11. Sexual Assault is actual or attempted sexual contact with another person without that person’s consent. Sexual assault includes, but is not limited to: intentional touching of another person’s intimate parts without that person’s consent; or other intentional sexual contact with another person without that person’s consent; or coercing, forcing or attempting to coerce; or force a person to touch another person’s intimate parts without that person’s consent; or rape, which is penetration, no matter how slight, of (1) the vagina or anus of a person by any body part of another person or by any object, or (2) the mount of a person by a sex organ of another person, without that person’s consent.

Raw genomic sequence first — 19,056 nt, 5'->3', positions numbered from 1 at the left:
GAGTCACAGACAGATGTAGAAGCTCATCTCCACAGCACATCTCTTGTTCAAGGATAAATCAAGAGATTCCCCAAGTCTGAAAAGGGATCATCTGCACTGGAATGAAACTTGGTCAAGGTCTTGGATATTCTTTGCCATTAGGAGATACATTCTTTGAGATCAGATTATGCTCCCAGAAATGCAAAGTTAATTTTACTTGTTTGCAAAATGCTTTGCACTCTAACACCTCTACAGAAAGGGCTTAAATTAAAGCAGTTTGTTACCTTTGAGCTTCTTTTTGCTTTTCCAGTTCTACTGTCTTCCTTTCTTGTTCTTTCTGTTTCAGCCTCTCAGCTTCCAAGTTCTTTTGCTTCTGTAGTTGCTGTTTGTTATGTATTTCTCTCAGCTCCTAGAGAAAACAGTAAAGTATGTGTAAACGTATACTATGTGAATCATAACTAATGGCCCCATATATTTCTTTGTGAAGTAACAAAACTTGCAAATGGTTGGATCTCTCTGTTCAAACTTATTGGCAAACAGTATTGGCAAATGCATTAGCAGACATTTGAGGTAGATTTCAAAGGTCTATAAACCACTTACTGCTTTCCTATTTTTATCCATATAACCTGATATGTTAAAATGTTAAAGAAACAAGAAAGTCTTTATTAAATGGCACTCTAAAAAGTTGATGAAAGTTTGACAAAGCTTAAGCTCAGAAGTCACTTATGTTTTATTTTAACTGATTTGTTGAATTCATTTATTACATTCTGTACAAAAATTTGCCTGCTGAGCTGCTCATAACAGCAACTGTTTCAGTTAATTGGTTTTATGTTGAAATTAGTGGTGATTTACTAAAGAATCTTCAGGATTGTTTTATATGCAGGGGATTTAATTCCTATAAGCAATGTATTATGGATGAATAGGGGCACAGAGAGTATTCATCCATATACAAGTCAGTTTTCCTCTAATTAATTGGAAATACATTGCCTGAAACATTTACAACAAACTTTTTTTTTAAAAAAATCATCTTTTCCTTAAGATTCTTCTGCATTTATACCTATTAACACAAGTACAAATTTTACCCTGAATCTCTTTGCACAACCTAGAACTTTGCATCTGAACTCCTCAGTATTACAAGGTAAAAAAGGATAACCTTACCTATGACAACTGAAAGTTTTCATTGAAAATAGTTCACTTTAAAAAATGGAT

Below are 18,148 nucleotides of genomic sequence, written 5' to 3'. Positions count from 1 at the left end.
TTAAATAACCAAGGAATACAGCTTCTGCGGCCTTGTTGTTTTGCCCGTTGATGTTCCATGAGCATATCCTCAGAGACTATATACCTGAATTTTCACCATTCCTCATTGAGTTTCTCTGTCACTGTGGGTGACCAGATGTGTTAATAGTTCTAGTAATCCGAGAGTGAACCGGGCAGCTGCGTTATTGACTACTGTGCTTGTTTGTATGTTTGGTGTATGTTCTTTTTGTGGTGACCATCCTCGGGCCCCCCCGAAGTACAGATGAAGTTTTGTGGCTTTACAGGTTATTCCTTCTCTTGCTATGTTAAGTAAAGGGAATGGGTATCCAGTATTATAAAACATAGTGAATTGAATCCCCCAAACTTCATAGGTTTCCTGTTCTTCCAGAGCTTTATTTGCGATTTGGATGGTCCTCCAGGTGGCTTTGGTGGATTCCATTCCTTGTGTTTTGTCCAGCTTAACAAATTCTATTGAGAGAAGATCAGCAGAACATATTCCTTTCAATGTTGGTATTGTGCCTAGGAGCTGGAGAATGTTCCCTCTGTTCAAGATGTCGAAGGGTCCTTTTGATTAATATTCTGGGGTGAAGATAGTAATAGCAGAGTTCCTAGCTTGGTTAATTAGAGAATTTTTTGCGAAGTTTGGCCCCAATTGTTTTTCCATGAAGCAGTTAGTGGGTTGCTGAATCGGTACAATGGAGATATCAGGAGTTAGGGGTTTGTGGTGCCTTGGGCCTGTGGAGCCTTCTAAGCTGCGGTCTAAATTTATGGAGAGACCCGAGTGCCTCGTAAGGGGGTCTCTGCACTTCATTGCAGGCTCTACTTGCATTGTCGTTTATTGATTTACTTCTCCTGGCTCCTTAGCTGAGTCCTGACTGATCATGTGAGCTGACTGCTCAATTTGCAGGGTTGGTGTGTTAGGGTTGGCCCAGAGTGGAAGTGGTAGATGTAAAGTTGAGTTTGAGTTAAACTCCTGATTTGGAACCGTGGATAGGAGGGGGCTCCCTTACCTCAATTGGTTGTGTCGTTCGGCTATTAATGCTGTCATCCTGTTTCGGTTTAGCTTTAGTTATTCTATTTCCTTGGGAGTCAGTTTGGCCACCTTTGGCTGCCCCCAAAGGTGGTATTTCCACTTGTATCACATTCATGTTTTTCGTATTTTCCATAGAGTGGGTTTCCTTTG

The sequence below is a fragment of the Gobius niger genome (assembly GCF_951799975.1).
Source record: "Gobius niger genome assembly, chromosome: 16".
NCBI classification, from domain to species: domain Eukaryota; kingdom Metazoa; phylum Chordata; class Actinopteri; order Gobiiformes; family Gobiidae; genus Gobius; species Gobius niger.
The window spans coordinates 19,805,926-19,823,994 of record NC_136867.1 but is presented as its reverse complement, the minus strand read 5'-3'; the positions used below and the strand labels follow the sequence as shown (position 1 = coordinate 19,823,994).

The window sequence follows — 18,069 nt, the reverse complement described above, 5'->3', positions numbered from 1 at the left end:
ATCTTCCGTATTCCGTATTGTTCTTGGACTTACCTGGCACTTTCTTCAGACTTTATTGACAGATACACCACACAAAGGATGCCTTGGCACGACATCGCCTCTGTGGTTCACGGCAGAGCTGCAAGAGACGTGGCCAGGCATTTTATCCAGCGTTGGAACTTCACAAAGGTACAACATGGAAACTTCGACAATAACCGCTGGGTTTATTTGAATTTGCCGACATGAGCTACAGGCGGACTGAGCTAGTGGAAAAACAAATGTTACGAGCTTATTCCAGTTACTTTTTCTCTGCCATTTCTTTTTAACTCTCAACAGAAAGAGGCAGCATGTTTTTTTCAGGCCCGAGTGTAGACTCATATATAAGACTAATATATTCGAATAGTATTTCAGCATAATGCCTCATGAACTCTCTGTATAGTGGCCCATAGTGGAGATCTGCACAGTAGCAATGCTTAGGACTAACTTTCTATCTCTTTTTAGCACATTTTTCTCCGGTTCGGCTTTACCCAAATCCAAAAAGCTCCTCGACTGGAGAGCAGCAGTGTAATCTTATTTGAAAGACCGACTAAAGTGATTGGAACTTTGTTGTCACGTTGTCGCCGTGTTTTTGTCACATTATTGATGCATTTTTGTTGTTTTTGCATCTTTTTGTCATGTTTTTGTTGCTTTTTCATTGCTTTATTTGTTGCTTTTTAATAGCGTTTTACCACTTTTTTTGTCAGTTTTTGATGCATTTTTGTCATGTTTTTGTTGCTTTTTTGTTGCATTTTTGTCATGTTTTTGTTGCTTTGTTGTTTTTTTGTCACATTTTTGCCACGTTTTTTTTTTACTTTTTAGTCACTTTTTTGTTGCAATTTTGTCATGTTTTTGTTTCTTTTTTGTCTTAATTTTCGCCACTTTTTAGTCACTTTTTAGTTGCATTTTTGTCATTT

12. Sexual Exploitation occurs when a person takes sexual advantage of another person for the benefit of anyone other than that person without that person’s consent. Examples of behavior that could rise to the level of sexual exploitation include: Prostituting another person; recording images (e.g., video, photograph, or audio) of another person’s sexual activity, intimate body parts, or nakedness without that person’s consent; distributing images (e.g., video, photograph, or audio) of another person’s sexual activity, intimate body parts, or nakedness, if the individual distributing the images or audio knows or should have known that the person depicted in the images or audio did not consent to such disclosure and objects to such disclosure; and viewing another person’s sexual activity, intimate body parts, or nakedness in a place where that person would have a reasonable expectation of privacy, without that person’s consent, and for the purpose of arousing or gratifying sexual desire.